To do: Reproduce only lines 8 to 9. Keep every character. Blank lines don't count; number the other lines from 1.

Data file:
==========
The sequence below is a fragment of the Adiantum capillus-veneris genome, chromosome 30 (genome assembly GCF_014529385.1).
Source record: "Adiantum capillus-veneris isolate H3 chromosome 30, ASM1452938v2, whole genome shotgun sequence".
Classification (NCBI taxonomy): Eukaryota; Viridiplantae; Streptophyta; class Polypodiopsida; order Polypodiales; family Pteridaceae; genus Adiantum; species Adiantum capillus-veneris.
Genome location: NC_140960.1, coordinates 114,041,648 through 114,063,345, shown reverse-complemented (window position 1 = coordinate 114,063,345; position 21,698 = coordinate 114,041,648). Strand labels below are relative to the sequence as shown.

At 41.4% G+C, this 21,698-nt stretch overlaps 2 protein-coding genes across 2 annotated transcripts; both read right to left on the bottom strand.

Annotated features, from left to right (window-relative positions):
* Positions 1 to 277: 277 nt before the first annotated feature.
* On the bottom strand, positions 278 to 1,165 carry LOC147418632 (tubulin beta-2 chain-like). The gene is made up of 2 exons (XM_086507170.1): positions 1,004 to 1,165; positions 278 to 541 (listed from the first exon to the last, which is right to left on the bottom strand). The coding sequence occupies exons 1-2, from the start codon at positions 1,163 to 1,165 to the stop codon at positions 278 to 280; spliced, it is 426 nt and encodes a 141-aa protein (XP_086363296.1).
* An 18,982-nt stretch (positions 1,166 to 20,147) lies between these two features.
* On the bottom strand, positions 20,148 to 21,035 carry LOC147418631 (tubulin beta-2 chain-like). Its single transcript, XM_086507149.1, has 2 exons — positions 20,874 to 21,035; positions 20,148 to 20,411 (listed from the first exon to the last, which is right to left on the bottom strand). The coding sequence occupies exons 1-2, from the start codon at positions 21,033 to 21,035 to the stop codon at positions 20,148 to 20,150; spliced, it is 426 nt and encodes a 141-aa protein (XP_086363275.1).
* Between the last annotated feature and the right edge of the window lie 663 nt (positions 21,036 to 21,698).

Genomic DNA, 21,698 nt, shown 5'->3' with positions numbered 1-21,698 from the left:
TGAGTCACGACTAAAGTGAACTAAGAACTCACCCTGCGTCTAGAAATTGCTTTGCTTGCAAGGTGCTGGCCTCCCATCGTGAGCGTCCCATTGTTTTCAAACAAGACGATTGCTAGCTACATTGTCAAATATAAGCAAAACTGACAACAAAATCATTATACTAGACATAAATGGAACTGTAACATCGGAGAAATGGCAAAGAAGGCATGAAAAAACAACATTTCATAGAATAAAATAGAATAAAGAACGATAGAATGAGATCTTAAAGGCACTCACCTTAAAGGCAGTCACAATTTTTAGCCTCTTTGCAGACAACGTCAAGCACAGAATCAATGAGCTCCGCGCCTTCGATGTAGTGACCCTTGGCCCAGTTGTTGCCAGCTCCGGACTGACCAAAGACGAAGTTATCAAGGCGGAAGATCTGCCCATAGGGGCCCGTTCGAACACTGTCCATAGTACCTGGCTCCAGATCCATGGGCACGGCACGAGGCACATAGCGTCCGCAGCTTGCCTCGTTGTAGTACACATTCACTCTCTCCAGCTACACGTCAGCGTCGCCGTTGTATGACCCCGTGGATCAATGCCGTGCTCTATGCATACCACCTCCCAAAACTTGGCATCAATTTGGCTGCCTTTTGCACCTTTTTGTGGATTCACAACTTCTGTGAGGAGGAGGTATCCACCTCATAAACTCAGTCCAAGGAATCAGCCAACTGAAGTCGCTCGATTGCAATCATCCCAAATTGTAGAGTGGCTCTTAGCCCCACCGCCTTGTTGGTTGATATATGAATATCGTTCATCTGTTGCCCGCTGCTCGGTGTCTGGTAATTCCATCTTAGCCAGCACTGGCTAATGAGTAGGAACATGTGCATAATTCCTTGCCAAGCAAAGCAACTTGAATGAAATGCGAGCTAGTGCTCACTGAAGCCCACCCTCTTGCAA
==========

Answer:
* On the bottom strand, positions 278 to 1,165 carry LOC147418632 (tubulin beta-2 chain-like). The gene is made up of 2 exons (XM_086507170.1): positions 1,004 to 1,165; positions 278 to 541 (listed from the first exon to the last, which is right to left on the bottom strand). The coding sequence occupies exons 1-2, from the start codon at positions 1,163 to 1,165 to the stop codon at positions 278 to 280; spliced, it is 426 nt and encodes a 141-aa protein (XP_086363296.1).
* An 18,982-nt stretch (positions 1,166 to 20,147) lies between these two features.